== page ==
David Cameron will today announce trade deals with Russia worth £200m including plans to co-operate over civil nuclear energy as part of attempts to recalibrate Britain's relationship with Moscow.
The Prime Minister was due to arrive in the Russian capital late last night, accompanied by 24 British business leaders including the BP chief executive Bob Dudley and the CEO of Rolls Royce, Sir Simon Robertson.
Today he will meet the Russian President Dmitry Medvedev and Prime Minister Vladimir Putin. It will be the first official bilateral visit to the country by a British Prime Minister since 2005, and comes as the UK seeks to "re-set" its relationship with Russia following the murder of Alexander Litvinenko by suspected Russian agents in 2006. While Mr Cameron is expected to raise the issue of Litvinenko, the British have made it clear that they no longer regard it as an issue that should get in the way of improving relations with the Kremlin.
This has caused concern among four former Foreign Secretaries who wrote to The Sunday Times yesterday demanding Mr Cameron confronts the Russians over the regime's hostility to businessmen, lawyers and journalists. "More than half of Russian businessmen said they would like to leave the country entirely and their reasons are obvious," wrote David Miliband, Margaret Beckett, Jack Straw and Malcolm Rifkind.
"One in six of their fellow businessmen have been subject to criminal proceedings, and hundreds of thousands are currently detained in Russia's jails, victims of an increasingly potent mix of corruption and lawlessness."
But Mr Cameron said improving relations were a priority: "Although our differences in recent years are well known, we face many similar challenges and the President and I believe we can make more progress by working together on matters of real importance. That's why we've sought to put our relationship on a firmer footing and why I'm looking forward to my visit."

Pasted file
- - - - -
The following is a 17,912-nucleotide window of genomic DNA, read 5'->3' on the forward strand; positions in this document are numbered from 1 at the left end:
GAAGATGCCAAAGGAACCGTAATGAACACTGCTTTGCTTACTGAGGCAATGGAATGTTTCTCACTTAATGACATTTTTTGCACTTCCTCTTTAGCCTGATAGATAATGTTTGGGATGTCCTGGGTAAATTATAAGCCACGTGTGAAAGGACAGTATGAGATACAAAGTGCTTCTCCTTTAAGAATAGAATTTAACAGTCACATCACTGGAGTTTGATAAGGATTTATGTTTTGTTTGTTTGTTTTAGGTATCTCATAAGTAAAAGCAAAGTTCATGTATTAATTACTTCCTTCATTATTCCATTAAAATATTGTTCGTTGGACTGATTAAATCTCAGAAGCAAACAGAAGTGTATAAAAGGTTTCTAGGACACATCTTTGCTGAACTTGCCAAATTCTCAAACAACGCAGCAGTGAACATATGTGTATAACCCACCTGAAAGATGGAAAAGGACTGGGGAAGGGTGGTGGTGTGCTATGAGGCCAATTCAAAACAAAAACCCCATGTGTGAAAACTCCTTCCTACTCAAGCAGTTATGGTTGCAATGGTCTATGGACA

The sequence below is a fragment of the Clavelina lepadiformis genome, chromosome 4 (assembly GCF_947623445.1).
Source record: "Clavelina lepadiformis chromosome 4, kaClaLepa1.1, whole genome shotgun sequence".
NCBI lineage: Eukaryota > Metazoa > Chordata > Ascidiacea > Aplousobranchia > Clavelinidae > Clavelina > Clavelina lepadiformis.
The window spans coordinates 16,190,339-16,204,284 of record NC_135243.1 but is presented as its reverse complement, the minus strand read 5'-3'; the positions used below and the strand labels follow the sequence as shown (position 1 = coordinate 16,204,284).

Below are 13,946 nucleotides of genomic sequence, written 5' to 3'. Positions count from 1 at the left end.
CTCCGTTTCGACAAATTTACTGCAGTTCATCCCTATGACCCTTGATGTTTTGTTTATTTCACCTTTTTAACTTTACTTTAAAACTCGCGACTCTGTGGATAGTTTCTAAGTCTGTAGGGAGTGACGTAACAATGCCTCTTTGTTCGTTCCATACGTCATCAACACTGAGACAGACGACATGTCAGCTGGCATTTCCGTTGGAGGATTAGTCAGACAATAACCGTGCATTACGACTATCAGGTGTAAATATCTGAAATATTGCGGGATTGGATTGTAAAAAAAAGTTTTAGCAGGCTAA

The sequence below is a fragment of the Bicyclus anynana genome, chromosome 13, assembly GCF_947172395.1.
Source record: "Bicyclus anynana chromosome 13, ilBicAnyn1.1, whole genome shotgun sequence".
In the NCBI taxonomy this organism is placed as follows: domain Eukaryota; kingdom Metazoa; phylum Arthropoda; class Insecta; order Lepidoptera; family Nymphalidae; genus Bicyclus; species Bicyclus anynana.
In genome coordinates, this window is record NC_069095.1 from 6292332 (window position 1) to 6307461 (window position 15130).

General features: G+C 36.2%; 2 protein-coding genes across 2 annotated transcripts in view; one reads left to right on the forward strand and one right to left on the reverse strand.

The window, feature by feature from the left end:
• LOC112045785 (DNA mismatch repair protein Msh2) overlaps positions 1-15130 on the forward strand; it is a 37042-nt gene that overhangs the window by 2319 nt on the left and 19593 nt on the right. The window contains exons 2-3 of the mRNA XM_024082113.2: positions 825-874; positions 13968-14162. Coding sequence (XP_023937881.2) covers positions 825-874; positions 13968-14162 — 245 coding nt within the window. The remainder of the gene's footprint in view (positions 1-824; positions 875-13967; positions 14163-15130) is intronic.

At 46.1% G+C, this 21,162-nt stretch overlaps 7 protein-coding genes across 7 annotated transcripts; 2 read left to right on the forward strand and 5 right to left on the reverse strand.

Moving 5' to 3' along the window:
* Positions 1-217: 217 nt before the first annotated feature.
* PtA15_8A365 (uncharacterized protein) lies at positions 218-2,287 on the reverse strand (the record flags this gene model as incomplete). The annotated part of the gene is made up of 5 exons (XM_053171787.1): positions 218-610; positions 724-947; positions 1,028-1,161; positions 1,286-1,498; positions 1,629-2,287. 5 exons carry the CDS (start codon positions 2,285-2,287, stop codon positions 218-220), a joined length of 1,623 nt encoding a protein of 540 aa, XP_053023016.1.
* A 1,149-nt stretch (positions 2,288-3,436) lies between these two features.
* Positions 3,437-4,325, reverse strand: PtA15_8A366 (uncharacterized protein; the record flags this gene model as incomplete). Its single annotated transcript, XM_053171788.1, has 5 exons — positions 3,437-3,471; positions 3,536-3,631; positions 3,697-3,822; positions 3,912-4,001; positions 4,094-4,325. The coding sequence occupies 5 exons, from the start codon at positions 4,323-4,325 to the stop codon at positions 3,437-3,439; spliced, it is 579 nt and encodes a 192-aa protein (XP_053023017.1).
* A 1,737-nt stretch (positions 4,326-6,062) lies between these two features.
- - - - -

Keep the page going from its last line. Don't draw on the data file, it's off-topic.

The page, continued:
There are 600 British companies already operating in Russia, where economic growth is around 4 per cent – well above the European average.
On this trip deals worth £215m are expected to be announced. The two countries are expected to strengthen co-operation in the area of civil nuclear energy, paving the way for increased commercial co-operation between the UK nuclear supply chain and Russian state energy corporation Rosatom, which is developing civil nuclear projects around the world.
The agreement is expected to put leading British firms involved in nuclear engineering and manufacturing in a good position to bid for work on Rosatom's contracts with the possibility that they could secure business worth £1bn. Speaking about the trading relationship between the UK and Russia in a speech tomorrow, Mr Cameron will say: "Russia is resource rich and services light. Britain's the opposite. So we 're uniquely placed to help each other grow."
Join our new commenting forum
Join thought-provoking conversations, follow other Independent readers and see their replies